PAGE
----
This should've been great. [**SPOILERS AHEAD.*** IF YOU HAVEN'T SEEN THE FILM AND WANT TO, PLEASE DON'T SPOIL IT FOR YOURSELF AND THEN ACCUSE ME OF SPOILING IT FOR YOU BY READING FORWARD. THANKS!]
A story that imaginatively mixes genres of horror, film noir, and detective pulp fiction, with elements of voodoo and an exotic New Orleans location, set in 1955? Lisa Bonet, in her first nude and erotic role? Robert DeNiro as a long-haired, sharp-nailed Beelzebub? What could go wrong?
Dismayingly, having created this spicy tossed salad and set up this tantalizing premise by adapting William Hjortsberg's novel, Falling Angel, director/screenwriter Alan Parker proceeded to deep-six the whole thing by perversely setting out to be as depraved and unappetizing as possible at nearly every story turn.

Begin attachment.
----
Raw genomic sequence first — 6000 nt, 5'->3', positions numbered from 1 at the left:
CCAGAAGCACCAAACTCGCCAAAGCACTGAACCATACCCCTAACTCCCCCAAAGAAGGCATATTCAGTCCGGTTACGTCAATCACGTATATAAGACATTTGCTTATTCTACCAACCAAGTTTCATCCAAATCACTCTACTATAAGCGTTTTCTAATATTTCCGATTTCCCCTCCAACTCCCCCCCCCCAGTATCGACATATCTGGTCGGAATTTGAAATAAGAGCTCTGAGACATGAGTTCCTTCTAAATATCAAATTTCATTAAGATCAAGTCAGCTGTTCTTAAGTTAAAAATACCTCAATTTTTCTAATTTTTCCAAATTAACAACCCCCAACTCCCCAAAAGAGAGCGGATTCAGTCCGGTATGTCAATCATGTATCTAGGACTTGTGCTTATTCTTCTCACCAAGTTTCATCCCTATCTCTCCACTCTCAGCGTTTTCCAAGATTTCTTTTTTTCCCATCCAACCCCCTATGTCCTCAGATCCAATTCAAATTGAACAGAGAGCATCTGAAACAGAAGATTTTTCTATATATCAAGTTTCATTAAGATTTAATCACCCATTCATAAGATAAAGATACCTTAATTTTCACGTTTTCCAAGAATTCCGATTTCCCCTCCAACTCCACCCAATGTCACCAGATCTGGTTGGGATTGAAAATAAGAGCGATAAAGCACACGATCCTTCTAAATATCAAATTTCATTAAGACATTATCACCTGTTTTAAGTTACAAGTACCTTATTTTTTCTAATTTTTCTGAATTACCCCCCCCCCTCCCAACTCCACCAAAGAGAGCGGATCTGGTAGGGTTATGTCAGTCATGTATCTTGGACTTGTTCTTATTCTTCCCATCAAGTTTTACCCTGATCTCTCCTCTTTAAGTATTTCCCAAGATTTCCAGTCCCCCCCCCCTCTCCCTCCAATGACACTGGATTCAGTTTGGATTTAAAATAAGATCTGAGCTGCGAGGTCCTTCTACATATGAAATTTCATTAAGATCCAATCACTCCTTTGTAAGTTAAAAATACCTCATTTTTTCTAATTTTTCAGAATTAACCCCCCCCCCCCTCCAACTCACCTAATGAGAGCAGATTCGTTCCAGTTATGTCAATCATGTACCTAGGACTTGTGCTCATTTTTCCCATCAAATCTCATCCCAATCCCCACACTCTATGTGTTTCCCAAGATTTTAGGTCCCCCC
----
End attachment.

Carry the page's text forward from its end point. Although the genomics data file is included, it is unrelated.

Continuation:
Why all the explicit, non-stop violence? Was it really necessary for the love scene between Mickey Rourke and Bonet - which many viewers were undoubtedly expecting to be titillating - to be so disgusting instead, with nauseating blood gushing down in buckets over their coupling? Was it necessary to add the proud little detail at the end that Epiphany Proudfoot was killed by a gun inserted in her vagina, a final, cynical f.u. from the director to his jaded, ticket-buying audience? Alan Parker is a sick bastard and a panderer.